Benji Marshall.
Benji Marshall has no time for nostalgia ahead of going head-to-head with mentor Wayne Bennett. Image by Mark Evans/AAP PHOTOS
  • rugby league

Shades of Wayne as Benji’s Tigers face Dolphins test

April 5, 2024

Benji Marshall may be reluctant to wax lyrical about his relationship with Wayne Bennett but there is little doubt the hallmarks of the supercoach have rubbed off on his one-time apprentice.

Fresh off two-straight wins, Marshall’s Wests Tigers head to Suncorp Stadium on Saturday to face a Dolphins side coached by Bennett and managed on field by his younger brother, hooker Jeremy Marshall-King.

It’s the first time Marshall has officially coached against Bennett, whom the Tigers coach credits for reviving his playing career with stints at Brisbane and South Sydney.

Benji Marshall and Wayne Bennett.
 Benji Marshall and Wayne Bennett discuss tactics during a Broncos training session in 2017. Image by Albert Perez/AAP PHOTOS 

Marshall, however, was loath to get drawn into talking chapter and verse about Bennett’s influence on his career.

“The challenge is not with Wayne. It’s team v team,” Marshall said.

“My focus has been on what’s best for our team and what we need to do this week. I haven’t thought about Wayne once.”

Ditto, Bennett.

“There will be no texts this week,” the Dolphins coach said on Friday.

“I’m not coaching against Benji, I’m coaching against Wests Tigers.

“He’s got a job to do and I have got a job to do and nothing will interfere with our friendship.”

It is increasingly obvious, though, that as he influenced Benji Marshall the player, Bennett’s magical touch is filtering through to Benji Marshall the NRL head coach.

Benji Marshall.
 Benji Marshall giving some of his forwards advise at a Tigers training session. Image by Dan Himbrechts/AAP PHOTOS 

At Friday’s press conference Marshall displayed all the characteristics that have been part of Bennett’s oft-frosty media relations through his five decades in the coaching hotseat.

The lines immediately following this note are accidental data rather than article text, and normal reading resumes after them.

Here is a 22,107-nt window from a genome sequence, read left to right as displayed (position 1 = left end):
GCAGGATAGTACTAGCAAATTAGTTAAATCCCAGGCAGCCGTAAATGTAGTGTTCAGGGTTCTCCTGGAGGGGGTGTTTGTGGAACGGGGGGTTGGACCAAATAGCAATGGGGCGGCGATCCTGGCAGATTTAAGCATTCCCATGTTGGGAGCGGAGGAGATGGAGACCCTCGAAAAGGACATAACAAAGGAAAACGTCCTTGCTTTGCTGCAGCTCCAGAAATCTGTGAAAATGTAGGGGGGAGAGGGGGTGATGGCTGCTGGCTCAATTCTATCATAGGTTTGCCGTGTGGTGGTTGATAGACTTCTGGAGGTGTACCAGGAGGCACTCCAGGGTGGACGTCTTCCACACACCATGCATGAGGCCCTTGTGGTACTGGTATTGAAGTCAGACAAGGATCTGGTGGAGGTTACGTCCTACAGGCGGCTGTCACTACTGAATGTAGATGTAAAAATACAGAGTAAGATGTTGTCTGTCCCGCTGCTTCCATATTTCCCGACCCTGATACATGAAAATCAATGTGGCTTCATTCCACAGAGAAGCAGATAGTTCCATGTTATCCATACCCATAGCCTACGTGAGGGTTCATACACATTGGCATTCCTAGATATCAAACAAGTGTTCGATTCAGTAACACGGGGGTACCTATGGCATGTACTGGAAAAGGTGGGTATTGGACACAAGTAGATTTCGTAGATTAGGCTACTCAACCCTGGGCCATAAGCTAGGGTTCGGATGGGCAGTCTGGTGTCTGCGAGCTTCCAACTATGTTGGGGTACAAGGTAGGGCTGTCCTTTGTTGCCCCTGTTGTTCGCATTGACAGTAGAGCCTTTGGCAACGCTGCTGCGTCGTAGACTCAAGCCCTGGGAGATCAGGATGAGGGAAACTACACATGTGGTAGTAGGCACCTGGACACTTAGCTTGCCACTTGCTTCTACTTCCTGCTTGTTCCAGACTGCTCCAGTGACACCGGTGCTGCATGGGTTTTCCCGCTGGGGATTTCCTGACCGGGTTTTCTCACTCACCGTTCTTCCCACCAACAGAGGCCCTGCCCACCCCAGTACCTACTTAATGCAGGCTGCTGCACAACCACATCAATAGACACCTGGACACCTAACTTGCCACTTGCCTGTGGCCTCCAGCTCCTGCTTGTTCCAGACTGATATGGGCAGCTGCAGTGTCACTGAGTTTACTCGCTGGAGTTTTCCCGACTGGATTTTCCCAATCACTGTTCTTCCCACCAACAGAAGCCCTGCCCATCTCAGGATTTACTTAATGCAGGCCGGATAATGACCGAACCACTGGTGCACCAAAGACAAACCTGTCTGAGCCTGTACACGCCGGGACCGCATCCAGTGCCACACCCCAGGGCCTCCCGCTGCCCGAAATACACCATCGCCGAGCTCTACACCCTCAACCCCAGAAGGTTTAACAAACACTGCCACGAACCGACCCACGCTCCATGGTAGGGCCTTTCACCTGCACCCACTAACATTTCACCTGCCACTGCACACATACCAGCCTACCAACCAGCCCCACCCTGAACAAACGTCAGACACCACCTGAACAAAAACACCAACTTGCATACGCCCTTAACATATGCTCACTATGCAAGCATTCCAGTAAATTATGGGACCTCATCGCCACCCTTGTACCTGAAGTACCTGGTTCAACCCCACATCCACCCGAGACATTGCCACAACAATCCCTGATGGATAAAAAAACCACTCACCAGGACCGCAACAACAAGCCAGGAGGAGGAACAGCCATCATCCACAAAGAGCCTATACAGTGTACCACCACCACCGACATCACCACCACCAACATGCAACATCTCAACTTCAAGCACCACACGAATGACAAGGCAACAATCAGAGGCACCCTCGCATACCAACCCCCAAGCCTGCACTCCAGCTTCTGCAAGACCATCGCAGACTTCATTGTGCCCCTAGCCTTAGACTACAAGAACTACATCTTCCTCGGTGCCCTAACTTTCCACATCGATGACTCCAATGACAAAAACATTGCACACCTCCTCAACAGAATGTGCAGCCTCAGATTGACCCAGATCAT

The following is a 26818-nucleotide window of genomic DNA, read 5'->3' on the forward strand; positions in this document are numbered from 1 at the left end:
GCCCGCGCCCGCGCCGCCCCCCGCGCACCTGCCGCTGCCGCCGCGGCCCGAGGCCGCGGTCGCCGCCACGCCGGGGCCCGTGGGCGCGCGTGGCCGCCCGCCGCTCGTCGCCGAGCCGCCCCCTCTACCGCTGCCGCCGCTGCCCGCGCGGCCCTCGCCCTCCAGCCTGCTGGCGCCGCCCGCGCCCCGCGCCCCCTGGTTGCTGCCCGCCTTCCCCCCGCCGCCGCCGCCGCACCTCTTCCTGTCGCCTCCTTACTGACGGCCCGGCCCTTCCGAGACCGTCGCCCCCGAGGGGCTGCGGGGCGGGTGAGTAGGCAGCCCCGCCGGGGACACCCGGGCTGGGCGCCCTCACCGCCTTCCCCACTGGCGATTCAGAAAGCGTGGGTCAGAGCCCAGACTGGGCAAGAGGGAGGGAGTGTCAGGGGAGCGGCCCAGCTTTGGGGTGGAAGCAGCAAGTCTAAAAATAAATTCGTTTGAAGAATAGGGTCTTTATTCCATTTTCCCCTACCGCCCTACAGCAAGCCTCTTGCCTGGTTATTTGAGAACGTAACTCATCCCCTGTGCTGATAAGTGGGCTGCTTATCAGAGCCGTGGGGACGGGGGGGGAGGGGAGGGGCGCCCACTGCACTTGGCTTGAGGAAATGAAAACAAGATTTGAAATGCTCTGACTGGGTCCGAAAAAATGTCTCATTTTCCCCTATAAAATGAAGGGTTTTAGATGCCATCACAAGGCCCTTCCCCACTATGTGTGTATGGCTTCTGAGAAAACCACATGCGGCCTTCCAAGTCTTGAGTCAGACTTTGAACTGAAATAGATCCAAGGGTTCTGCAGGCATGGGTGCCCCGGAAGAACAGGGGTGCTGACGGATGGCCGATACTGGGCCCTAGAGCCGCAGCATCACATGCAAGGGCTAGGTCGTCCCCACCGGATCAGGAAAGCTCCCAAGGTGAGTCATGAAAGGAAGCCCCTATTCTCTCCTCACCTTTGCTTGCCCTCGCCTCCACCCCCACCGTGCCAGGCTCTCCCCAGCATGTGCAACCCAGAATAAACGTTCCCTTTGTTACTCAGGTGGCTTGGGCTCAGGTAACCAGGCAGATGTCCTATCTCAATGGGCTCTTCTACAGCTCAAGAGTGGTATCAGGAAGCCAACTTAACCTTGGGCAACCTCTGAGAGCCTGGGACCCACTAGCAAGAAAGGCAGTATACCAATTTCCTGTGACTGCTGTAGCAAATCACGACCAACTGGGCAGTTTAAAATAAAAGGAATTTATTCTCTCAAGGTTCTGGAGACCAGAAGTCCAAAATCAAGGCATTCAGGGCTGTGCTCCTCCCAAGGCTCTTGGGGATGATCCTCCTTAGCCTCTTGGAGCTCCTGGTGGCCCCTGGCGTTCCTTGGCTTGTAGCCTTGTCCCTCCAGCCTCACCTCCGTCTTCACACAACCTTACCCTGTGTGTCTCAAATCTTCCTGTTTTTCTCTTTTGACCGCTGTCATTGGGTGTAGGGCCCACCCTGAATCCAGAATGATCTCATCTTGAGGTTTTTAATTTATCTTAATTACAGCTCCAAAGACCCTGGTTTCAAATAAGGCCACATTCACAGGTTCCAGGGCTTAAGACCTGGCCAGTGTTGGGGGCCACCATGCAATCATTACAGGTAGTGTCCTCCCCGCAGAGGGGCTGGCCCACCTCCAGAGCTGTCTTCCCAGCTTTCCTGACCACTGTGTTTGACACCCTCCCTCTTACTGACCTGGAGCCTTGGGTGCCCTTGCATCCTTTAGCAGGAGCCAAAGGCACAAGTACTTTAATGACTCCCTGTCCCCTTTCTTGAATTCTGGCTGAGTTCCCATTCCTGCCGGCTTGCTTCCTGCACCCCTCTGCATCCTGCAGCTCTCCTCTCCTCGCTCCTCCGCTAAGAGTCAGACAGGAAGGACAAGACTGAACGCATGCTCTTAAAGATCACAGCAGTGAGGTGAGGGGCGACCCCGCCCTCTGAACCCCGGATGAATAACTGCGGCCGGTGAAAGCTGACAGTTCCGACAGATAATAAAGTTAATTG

Marshall dead-batted some questions, met others with his trademark charm and, at times, showed his prickly side.

He took particular umbrage with a question about his habit of a pre-game round of golf.

Given the first-year head coach found time to squeeze in 18 holes prior to the Tigers’ wins over Cronulla and Parramatta, a hit on the links shapes as a positive pre-game ritual.

“I’m a little bit over the talk about me playing golf,” Marshall said.

“I have no bearing on the result of the game with what I do before the game with my preparation but what I will say is everyone’s preparation is different.

“Whatever helps you do your job to the best of your ability is up to you.”

He has even adopted Bennett’s dead-pan expression.

While assistant coach Robbie Farah was jumping for joy during the Tigers’ last-gasp 17-16 win over Parramatta on Easter Monday, Marshall remained unchanged.

“I might look stony-faced but on the inside it is a different story,” Marshall said.

“I don’t really show a lot of emotion up in the box but at the end of the game, once the result went our way, I couldn’t help but feel excited for the guys that we got the win.”

Marshall insists he would feel “fake” if he tried to act like any of his previous coaches as he prepares to coach against Bennett and his brother for the first time.

Jeremy Marshall-King.
 Dolphins hooker Jeremy Marshall-King slings out a pass from dummy-half. Image by Dave Hunt/AAP PHOTOS 

Former St George coach Brian Smith was the last to pit his wits against a sibling when he faced an Illawarra side featuring brother Tony in 1991.

If the Tigers win on Saturday it will be the first time the club has won three straight NRL games since 2018, but Marshall, just like Bennett has so often done over the years, was quick to pump the brakes.

“I think our fans would be excited but we’ve got to win it first, we’re not talking about winning three in a row,” he said.